The Sharp 55FJ2K isn’t the smartest TV in the room, but neither is it the most expensive. Indeed, this large screen gets about everything right when it comes to balancing performance, features and value
Price When Reviewed
Unavailable in the US
Sharp is determined to shine in the budget end of the screen pool, with this Roku-powered model the latest in a long line of low-cost large screens which favour value and ease of use.
The FJ2K model reviewed here builds on the Sharp FN2K, an Android-powered cheapie. So just how significant is the switch to a Roku-powered OS? Let’s take a closer look…
Design & Build
Wide feet, slim bezel
Three HDMI inputs
You wouldn’t expect overly much when it comes to the quality of materials at this price point, and to that extent, the Sharp FDJ2K doesn’t disappoint.
It’s relatively light for such a large screen, just 11kg for the 55-inch model tested, but generically finished and easy enough on the eye. The screen comes with widely placed plastic feet, so plan your furniture accordingly.
Alternatively, you can wall mount the telly if you like.
Steve May / Foundry
Connectivity comprises three HDMI inputs, one with eARC (on HDMI 1), a digital optical audio output, two USB ports, analogue AV inputs and Ethernet (to support built-in Wi-Fi and Bluetooth). This is a 60Hz panel, so don’t expect High Frame Rate support. Gameplay will be limited to 4K 60Hz but many sets this price are Full HD at best.
The UK tuner is Freeview Play certified. There’s also a CI card slot, if required.
This Sharp ships with a Roku-styled remote, complete with purple navigation pad and corresponding ‘kerplunky’ sound effects like Roku streaming sticks and boxes. It also has dedicated buttons for Freeview Play, Netflix, Apple TV+, Prime Video and Spotify.
However, in this instance, I suspect most users will simply hit the Home button, which takes you to the main EPG where you can select inputs, scroll through streaming apps, or watch live TV.
ITVX and iPlayer nestle alongside streaming staples, such as Netflix, Disney+ and Rakuten TV. If you already have a Roku account you can import all your apps directly to the set.
Specs & Features
Roku Smart TV platform
Wide Voice Assistant support
If you want a connected smart TV with rock-solid access to the world’s best-known streaming services, then you’re in the right place.
Roku has given Sharp an ultra-stable smart platform to work with, and while the Roku OS may lack some of the style flourishes that distinguish rivals, its no-nonsense, easy-to-navigate nature continues to impress.
Steve May / Foundry
In addition to the usual big-name streaming services, there’s a dedicated Roku channel with a blend of new TV shows and original movies, all free to watch.
The FJ2K is also compatible with Apple and Google voice assistants, as well as Apple AirPlay and Apple Home.
The set has a dedicated Game mode setting. Input lag was measured at 10.1ms (1080p/60fps) in Game mode, which can be considered extremely competitive.
Low and High brightness settings
Limited peak HDR performance
Dolby Vision support
Out of the box, this set has its Picture Settings anchored in a Low Picture mode, which saves a smidgeon on power consumption but rather hampers its picture potential. Take time to restore some glow to the set’s cheeks by engaging the Standard brightness setting.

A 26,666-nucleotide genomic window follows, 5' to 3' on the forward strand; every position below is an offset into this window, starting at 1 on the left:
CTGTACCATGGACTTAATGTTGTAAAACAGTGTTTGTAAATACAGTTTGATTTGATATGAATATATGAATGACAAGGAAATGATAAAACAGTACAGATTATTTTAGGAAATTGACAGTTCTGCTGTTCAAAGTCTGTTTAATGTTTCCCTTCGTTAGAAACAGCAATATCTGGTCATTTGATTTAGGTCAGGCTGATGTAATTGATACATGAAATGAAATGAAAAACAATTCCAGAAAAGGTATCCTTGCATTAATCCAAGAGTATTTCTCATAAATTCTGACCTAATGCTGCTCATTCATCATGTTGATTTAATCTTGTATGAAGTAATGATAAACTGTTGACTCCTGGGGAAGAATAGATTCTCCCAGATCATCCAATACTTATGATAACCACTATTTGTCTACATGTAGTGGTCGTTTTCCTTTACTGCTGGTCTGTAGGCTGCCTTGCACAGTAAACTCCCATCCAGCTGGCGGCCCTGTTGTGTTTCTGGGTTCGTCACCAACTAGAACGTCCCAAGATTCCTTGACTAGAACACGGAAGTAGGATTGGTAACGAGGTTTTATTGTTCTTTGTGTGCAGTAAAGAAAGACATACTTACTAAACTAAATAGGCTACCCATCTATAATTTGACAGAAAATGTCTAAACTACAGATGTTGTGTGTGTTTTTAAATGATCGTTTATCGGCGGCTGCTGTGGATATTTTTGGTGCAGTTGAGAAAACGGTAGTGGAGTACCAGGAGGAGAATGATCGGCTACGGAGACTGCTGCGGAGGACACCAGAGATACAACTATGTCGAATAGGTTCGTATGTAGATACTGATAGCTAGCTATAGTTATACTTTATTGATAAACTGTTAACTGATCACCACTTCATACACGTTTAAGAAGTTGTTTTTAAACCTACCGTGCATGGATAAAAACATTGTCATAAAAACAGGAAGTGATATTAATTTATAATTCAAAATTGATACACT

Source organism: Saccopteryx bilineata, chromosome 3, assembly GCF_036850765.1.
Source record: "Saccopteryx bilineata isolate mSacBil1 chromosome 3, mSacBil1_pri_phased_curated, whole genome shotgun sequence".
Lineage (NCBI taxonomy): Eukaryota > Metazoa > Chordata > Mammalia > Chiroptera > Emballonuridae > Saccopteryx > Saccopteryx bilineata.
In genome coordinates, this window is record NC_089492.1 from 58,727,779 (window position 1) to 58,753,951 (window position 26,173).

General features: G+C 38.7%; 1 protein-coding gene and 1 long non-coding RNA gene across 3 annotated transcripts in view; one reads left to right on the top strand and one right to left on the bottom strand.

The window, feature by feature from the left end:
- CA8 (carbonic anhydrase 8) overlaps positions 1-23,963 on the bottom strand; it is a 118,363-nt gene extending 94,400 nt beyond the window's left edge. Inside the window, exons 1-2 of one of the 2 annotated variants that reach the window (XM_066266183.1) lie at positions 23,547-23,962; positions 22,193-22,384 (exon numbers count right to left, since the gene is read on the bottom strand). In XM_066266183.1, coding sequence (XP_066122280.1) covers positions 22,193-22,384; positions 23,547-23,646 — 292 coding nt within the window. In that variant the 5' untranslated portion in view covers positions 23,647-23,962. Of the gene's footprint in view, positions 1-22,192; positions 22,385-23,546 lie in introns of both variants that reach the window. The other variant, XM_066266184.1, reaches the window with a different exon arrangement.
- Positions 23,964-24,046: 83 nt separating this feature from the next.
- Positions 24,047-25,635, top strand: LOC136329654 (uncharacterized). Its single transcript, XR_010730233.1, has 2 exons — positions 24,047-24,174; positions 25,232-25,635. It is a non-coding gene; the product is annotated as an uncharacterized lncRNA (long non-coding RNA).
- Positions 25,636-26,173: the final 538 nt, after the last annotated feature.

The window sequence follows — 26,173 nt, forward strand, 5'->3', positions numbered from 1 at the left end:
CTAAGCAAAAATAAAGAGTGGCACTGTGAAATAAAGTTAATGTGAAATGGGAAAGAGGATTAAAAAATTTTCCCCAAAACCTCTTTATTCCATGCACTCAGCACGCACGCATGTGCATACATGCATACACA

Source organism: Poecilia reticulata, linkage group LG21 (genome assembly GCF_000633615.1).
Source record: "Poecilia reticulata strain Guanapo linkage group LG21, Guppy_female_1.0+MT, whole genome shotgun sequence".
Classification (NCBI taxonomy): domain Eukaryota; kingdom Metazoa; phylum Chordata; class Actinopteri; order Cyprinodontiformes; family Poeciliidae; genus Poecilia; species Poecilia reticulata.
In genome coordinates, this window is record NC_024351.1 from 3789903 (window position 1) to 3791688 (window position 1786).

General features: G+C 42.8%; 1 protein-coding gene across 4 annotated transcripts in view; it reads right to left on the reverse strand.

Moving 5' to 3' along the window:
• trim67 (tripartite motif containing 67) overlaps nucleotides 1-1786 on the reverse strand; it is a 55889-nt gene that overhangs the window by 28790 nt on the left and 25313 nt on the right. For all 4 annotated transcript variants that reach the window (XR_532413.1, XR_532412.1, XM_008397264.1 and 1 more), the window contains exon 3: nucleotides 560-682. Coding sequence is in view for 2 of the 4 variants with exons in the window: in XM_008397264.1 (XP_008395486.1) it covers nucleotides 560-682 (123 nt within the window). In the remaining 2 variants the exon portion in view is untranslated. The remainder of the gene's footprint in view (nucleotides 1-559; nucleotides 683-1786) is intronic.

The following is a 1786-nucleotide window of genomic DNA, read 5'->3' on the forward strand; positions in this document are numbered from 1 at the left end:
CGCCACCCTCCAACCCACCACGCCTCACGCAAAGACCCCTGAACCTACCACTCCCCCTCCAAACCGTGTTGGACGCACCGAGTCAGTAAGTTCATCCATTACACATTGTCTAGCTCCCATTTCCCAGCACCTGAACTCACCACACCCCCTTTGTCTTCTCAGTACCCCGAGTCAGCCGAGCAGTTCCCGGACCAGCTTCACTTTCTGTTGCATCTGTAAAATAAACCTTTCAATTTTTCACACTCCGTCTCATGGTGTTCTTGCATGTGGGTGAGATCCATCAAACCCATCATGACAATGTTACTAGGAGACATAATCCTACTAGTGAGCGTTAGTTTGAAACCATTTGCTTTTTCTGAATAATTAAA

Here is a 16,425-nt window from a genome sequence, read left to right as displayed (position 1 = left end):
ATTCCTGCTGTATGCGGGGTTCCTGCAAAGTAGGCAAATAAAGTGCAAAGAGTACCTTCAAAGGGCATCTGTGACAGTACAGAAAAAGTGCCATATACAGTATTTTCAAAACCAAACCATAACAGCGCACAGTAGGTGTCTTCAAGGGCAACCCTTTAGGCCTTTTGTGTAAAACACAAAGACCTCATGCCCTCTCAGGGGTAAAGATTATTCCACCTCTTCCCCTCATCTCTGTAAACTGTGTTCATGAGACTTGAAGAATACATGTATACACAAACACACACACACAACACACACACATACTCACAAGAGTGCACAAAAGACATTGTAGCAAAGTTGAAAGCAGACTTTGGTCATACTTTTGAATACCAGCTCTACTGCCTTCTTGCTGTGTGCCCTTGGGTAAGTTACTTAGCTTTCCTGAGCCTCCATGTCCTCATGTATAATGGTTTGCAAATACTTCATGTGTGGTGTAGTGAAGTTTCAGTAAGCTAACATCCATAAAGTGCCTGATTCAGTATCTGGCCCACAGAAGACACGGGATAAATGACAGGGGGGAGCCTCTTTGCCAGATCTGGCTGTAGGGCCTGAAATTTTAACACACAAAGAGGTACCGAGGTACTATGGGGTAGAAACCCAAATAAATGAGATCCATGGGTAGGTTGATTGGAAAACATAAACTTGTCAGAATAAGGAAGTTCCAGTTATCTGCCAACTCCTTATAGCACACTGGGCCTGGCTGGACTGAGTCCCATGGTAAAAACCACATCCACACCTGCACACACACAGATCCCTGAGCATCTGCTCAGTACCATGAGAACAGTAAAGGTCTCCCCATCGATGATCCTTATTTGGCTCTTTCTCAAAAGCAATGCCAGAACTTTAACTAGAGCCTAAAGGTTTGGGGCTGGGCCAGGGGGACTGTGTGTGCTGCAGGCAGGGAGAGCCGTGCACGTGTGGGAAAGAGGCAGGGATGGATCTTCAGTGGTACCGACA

I measured HDR peak brightness, using a standard 10% window, at 390 nits. This is about average for budget screens like this.
Steve May / Foundry
Despite limited peak HDR brightness, its average picture level is actually quite agreeable making it suitable for bright room viewing.
There are Standard, Vivid, Sports, and Film presets, as well as Brightest, Bright, Normal, Dark and Darker viewing options.
The screen’s most obvious limitation is an inability to deliver a convincing black, which impacts its ability to distinguish near shadow detail. This can make shows which favour flat, naturalistic lighting, like Apple TV+’s Slow Horses (in Dolby Vision), come across as a bit flat.
Content with more overt contrast, like Vegas-based comedy actioner Obliterated on Netflix (in 4K Dolby Vision), works better. The panel is quite successful when it comes to creating a cinematic image. The zing of bright neon lights down the strip pop convincingly.
2 x 10w of power
Compatible with wireless rears
With 2x10W of amplification on board, the screen can make itself heard. Although sounds a little hollow at high volume.
In addition to an Auto sound mode, there are Standard, Speech, and Theatre audio presets. The latter gets my recommendation because it comes with slightly more pronounced bass and treble.
There’s also a Dialogue Enhancer, useful if you’re after a little more vocal clarity. The set can be partnered with compatible wireless rears, but given the lack of Dolby Atmos support, I’m not convinced that’s worth the investment.
Steve May / Foundry
Price & Availability
Available now, the Sharp FJ2K is available in 43-, 50- and 55in (with model numbers 43FJ2K, 50FJ2K and 55FJ2K), priced at £249, £299 and £349 respectively.
We were initially told it would come in 24-65in sizes and at the time of writing only the 50-inch model is available to purchase from Very or 55-inch at Richer Sounds.
There is no direct equivalent of this model in the North American market as it’s produced under licence in Europe.
It may not represent the cutting edge of TV design, but the Sharp FJ2K is certainly remarkably good value. If you’re not obsessing over the latest in picture processing, then this cheerful cheapy is an easy recommendation.
The picture is punchy enough for daytime viewing and Dolby Vision helps keep select shows looking cinematic despite limitations when it comes to HDR.
More importantly, Roku is a bulletproof smart TV platform that anyone can use, and it doesn’t disgrace itself with 4K 60Hz gameplay either.
Consequently, this Sharp warrants a definite recommendation.